3. Local support (whether municipal or provincial) will push for project development with corresponding investment in manufacturing facilities as part of broader economic development plans. A well-known example of this includes the agreement between LDK and the Qinghai provincial government to develop hundreds of MWs of projects and establish a 500-MW module production facility in the province. Yingli has signed a similar style agreement with the government of Hainan province, investing in a fully integrated solar value chain along with an integration company in the province to develop local projects. Provincial GDP growth is one of the key metrics by which Communist party leaders are measured, and so it is clearly in their interest to focus on provincial growth at the expense of any sort of cohesive national policy. This phenomenon will likely occur throughout the solar value chain, from domestic polysilicon production to cell to module manufacturing. Manufacturers that have subsidiaries or invest in job creation/industry in a region will be preferred over unaffiliated companies.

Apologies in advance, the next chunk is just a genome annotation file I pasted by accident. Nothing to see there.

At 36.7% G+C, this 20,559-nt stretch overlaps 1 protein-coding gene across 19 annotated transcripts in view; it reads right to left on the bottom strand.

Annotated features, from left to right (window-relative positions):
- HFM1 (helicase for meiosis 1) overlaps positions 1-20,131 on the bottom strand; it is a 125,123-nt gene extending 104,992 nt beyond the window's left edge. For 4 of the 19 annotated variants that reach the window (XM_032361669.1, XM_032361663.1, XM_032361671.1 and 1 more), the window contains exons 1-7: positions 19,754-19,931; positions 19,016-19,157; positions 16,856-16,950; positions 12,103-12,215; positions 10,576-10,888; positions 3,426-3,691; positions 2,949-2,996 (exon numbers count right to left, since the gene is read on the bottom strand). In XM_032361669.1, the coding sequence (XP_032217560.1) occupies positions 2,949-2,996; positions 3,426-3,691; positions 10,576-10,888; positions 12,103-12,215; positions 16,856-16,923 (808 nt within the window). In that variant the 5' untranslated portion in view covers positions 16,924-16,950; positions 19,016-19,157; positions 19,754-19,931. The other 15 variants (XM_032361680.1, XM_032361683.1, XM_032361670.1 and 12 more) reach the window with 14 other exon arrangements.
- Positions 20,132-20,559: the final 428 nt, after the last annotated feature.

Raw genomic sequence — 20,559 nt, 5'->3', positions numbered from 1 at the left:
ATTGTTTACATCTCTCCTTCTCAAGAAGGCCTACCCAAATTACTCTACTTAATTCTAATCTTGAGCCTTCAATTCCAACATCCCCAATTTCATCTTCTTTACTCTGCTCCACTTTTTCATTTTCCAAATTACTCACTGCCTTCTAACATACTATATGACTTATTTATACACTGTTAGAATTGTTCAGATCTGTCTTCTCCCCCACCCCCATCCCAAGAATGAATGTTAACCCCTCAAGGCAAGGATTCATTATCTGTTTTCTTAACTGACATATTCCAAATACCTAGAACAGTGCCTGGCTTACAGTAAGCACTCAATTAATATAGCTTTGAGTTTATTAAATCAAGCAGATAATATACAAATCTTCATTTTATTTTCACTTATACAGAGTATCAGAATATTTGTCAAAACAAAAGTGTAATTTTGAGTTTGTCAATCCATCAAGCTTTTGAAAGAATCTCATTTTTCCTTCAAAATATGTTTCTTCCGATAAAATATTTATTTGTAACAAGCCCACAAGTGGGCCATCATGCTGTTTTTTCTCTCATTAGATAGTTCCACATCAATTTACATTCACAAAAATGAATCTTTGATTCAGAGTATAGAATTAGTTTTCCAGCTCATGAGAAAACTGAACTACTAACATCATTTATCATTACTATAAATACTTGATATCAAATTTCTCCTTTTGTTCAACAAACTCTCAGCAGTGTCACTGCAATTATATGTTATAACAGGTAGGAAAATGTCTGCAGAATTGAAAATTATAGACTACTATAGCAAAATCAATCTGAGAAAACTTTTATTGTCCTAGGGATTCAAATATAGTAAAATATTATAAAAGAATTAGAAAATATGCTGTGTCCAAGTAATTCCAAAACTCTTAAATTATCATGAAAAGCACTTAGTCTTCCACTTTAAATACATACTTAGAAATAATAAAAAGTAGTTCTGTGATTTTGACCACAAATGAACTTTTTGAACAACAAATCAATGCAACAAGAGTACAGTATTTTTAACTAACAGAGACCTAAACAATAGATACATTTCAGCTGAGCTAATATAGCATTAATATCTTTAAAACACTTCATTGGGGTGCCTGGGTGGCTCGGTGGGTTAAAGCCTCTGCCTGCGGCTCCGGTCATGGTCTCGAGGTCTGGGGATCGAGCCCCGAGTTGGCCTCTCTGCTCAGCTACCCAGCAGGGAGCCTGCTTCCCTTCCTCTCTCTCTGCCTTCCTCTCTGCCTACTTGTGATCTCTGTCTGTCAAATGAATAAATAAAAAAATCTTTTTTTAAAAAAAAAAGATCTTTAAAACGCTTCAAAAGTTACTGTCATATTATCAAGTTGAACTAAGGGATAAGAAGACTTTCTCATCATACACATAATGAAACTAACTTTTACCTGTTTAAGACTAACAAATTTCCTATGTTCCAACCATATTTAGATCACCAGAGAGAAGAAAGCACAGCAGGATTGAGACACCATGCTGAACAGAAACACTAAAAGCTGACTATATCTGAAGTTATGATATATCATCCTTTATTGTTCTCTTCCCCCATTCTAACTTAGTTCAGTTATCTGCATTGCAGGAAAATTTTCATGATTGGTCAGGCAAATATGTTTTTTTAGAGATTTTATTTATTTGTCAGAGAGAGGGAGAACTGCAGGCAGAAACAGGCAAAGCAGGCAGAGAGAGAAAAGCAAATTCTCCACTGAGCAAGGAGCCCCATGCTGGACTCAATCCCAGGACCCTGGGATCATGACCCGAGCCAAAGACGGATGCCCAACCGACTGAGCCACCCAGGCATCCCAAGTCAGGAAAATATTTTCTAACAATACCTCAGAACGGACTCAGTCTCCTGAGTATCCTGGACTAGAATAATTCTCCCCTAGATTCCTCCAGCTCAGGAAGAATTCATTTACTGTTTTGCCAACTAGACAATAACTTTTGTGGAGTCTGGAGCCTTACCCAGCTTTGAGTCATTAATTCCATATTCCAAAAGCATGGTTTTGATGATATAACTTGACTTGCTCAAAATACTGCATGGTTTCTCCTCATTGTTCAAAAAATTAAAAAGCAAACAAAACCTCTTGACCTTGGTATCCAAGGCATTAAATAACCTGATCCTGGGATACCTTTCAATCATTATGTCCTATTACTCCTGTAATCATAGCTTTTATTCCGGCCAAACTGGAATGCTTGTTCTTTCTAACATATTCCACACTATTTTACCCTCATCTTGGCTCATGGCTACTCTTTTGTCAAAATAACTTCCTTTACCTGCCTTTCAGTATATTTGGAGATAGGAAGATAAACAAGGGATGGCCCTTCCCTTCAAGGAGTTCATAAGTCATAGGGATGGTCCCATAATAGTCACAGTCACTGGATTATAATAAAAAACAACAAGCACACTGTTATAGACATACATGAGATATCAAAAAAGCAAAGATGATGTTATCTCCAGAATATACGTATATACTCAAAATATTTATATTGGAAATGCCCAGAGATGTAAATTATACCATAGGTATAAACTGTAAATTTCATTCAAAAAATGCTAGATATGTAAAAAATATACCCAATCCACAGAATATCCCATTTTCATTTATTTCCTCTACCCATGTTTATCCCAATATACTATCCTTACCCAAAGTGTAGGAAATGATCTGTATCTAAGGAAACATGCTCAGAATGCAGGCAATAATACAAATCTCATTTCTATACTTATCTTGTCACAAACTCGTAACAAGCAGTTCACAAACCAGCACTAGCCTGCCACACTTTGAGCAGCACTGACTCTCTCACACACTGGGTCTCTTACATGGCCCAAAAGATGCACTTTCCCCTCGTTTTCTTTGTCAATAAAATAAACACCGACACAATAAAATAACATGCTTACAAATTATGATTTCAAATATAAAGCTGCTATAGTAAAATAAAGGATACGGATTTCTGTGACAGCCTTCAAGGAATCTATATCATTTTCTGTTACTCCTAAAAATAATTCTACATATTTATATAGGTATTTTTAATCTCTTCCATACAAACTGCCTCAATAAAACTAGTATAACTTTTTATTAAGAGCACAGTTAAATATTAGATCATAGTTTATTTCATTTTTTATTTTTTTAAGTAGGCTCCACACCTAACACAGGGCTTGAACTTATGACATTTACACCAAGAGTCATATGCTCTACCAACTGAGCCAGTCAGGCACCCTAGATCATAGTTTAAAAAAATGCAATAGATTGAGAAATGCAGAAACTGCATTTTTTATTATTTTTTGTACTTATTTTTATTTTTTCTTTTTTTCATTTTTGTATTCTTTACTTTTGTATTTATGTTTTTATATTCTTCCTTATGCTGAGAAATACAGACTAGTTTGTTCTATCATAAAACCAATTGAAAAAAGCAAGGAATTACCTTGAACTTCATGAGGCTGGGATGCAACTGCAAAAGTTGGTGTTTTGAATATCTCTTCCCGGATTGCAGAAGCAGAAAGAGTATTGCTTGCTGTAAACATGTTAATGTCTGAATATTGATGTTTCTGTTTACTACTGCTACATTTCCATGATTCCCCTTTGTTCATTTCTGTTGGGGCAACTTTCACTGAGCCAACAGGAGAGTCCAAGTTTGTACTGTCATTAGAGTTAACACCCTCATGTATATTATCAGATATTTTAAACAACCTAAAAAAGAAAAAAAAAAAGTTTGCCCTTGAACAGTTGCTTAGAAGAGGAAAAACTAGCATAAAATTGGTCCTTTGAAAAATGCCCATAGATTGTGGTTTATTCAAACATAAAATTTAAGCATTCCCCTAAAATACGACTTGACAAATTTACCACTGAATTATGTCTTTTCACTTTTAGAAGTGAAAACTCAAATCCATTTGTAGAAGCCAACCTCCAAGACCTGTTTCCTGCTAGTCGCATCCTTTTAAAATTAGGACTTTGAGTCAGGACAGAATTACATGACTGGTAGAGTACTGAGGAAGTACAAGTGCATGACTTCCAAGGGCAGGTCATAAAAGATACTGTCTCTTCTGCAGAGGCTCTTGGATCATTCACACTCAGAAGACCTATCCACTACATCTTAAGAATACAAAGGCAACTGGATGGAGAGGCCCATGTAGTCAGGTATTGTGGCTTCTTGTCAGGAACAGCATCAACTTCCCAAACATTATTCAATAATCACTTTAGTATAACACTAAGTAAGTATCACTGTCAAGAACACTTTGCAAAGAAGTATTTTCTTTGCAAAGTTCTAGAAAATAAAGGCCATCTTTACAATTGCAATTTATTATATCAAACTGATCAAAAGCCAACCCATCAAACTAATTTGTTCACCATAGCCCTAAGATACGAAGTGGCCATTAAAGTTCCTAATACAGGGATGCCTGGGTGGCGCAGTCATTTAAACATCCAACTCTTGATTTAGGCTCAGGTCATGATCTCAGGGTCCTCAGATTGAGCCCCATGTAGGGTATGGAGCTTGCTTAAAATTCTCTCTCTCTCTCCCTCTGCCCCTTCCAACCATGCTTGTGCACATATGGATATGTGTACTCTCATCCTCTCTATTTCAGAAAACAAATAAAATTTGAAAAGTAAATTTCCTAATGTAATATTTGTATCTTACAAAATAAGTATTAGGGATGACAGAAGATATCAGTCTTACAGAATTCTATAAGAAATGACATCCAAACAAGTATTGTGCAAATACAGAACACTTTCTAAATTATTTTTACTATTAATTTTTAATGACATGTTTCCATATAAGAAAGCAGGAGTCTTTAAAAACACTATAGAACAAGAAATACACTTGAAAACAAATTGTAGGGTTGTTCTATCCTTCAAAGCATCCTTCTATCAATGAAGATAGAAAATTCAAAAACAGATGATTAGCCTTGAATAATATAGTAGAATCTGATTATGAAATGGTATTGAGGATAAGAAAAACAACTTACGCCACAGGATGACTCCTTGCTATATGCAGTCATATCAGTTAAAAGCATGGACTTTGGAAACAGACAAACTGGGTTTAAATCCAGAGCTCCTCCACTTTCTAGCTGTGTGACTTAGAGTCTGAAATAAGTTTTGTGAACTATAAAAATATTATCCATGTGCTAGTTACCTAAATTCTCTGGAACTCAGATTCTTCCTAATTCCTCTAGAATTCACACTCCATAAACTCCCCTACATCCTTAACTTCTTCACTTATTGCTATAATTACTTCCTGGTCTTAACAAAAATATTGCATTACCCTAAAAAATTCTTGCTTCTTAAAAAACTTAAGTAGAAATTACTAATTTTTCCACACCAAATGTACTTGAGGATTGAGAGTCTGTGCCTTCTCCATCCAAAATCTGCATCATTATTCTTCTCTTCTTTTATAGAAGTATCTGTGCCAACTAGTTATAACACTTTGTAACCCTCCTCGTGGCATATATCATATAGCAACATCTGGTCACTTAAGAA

Matt Miller Analyst at Large

Matt Miller previously worked at Trina Solar for two years as a Manager in the Business Development department. While at Trina, Matt focused on various strategic expansion projects including upstream silicon procurement, strategic alliances, joint ventures, and merger and acquisition activity. He was also responsible for analyzing industry trends, and helped to develop and implement the company’s long-term corporate strategy.

Matthiah Larkin Analyst at Large

Matthiah Larkin previously worked for two and a half years at Trina Solar as Account Manager, USA in the Sales & Marketing department. Matthiah was responsible for identifying, developing and managing all customer relationships in the region as well as contract negotiation and execution. He was also responsible for industry analysis, providing the management team with regular reports on policy, market and technology trends. Matthiah is fluent in Mandarin Chinese and has spent more than three years living and working in China.